Wednesday, February 24, 2016

To Cotopaxi

After our hot and extremely humid days at sea, these two mountain people were excited to get to Cotopaxi National Park. We flew back from the Galápagos Islands to land at about 6:30 p.m. in Quito. Rather than waste a night in Quito, we hired an expensive ($65) taxi ride directly from the airport to the Secret Garden Hostal near Cotopaxi National Park, a two hour drive. The road, the only one to the national park, impressed me as absolutely terrible.  Rather than pavement, the road was surfaced with flatish volcanic cobbles. I guess there are plenty of them around, but wow, how bumpy and hard on vehicular suspension.  Anyway, by the time we arrived at the Hostal it was nine p.m. The semi-manager Victor showed us in through the the main living room, where Burk, one of the volunteers (volunteers are travelers who work a little in exchange for free room and board) was giving a type of concert with his acoustic guitar while 15 or so guests were singing along to songs by Neil Young and Indigo Girls. Between the remoteness of the Hostal, the music, and the dreadlocks and/or lack of bras on the 20-something guests, we felt we had stumbled into a hippy commune.  As we signed into the Hostal register, it was clear that the typical guest was much younger than us; of the 40 or so names on the pages we could see, there were exactly 3 over age 35. But Victor made us feel at home and the cook even whipped us up some veggie fajitas, followed by tres leches cake for dessert. We had to chose which activity we wanted to do the following day: horseback riding, bike riding and trout fishing in the park, or hiking up the mountain behind us.  We chose the big hike, although I had extreme trepidation about A. being able to keep up with the 20ish year olds, and B. testing my new knee with a big hike 2 months after surgery.  Victor showed us to our cabin and we settled in for a fitful night of sleeping at 11,300 feet elevation with the windows open and a small fire in the wood stove. 

Saturday, February 20, 2016

Land ho Galápagos

After our 4 nights on the boat, we were looking forward to a night in a nice hotel in the main town of the Galápagos archipelago, Puerto Ayora.
The first order of business on dry land was a double espresso. The coffee on the boat was the worst coffee we had ever had. I am Not exaggerating one bean.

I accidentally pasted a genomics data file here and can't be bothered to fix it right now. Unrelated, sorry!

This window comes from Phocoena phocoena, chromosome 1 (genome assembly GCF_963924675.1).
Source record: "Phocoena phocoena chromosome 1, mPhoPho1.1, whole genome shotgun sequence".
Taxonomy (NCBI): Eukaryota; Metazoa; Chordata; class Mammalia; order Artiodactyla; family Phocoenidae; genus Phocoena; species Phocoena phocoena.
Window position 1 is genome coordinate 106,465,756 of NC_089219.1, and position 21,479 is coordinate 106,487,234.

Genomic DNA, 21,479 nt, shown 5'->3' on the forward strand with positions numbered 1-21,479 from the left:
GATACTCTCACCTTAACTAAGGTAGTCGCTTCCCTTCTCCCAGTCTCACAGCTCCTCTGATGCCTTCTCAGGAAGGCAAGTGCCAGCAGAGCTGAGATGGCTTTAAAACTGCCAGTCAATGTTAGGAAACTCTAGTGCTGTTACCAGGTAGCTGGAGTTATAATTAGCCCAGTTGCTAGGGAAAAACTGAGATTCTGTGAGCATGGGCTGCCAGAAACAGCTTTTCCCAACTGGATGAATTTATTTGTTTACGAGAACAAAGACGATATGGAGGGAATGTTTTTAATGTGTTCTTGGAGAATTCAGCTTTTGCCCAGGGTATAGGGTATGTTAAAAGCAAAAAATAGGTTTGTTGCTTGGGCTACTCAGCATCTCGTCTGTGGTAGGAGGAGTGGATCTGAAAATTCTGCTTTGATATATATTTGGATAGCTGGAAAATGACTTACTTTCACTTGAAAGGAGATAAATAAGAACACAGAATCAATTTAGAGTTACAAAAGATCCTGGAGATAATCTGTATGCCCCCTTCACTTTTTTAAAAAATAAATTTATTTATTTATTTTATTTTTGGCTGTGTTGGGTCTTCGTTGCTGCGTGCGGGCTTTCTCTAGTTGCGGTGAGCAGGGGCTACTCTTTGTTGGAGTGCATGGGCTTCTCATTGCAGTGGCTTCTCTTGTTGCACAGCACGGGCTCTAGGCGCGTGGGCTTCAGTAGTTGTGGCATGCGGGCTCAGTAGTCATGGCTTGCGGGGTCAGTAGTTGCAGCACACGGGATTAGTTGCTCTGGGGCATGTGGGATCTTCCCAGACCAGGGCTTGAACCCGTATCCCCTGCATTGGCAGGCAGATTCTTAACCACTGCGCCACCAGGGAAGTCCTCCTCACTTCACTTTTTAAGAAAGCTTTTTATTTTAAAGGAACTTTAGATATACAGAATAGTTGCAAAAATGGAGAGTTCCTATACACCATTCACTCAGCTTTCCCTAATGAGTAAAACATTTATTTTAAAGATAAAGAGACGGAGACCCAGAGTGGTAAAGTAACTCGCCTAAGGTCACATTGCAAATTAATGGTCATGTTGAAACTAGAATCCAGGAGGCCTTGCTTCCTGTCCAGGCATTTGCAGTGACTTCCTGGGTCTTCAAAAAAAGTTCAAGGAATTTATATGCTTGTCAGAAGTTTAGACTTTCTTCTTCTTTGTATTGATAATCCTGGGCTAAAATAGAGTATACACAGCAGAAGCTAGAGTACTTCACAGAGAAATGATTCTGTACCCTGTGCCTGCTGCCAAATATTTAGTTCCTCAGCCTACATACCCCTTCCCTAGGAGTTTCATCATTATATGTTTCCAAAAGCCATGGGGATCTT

Best coffee in a week!
  The official end to our trip was for our guide Alfonzo to take us through the Charles Darwin Research Center. What we didn't know when we booked the tour was the the center is under major reconstruction so there are only four things to see.  1. Galápagos land tortoises
Galápagos land tortoise, so named for the likeness of their shell to a Spanish riding saddle.
The shell has a high area for the tortoise's neck because they have to reach high to find food.
  2. Galápagos iguanas 
There were three Galápagos iguanas in separate cages right next to each other. They keep them separated to promote the mating colors for the tourists. We all thought that was very mean.
  3. Some hybrid tortoises that are infertile but that do it all the time anyway.
Hybrid turtles
Hybrid turtle sex. The eggs produced from this three hour mating session will be destroyed by the biologists at the center because they are not viable, since their parents are hybrids.
 4. Finches
Ground finch, one of the 9 or more species of finches that Charles Darwin observed on his 1835 voyage as a naturalist on the HMS Beagle. The differences in beak shape and food getting behavior led Darwin to begin to think that animals adapt to their environment, instead of being created by God exactly as he saw Them. This thought was the beginning of his theory of evolution that he would publish 15 years later along with Wallace, who had independently developed the same theory.
  After the somewhat lame CDRS, we said goodbye to our shipmates and guide and found our way to La Fortelaza de Haro.  
Our unique, air conditioned room at La Fortelaza de Haro
Tile work on the floor of our room.
Stairs in our room leading to...
The subterranean TV lounge
  After the first shower in 5 days and a dip the glorious pool,  
The perfect pool at La Fortelaza de Haro. Our room is the round one with two windows behind the pool.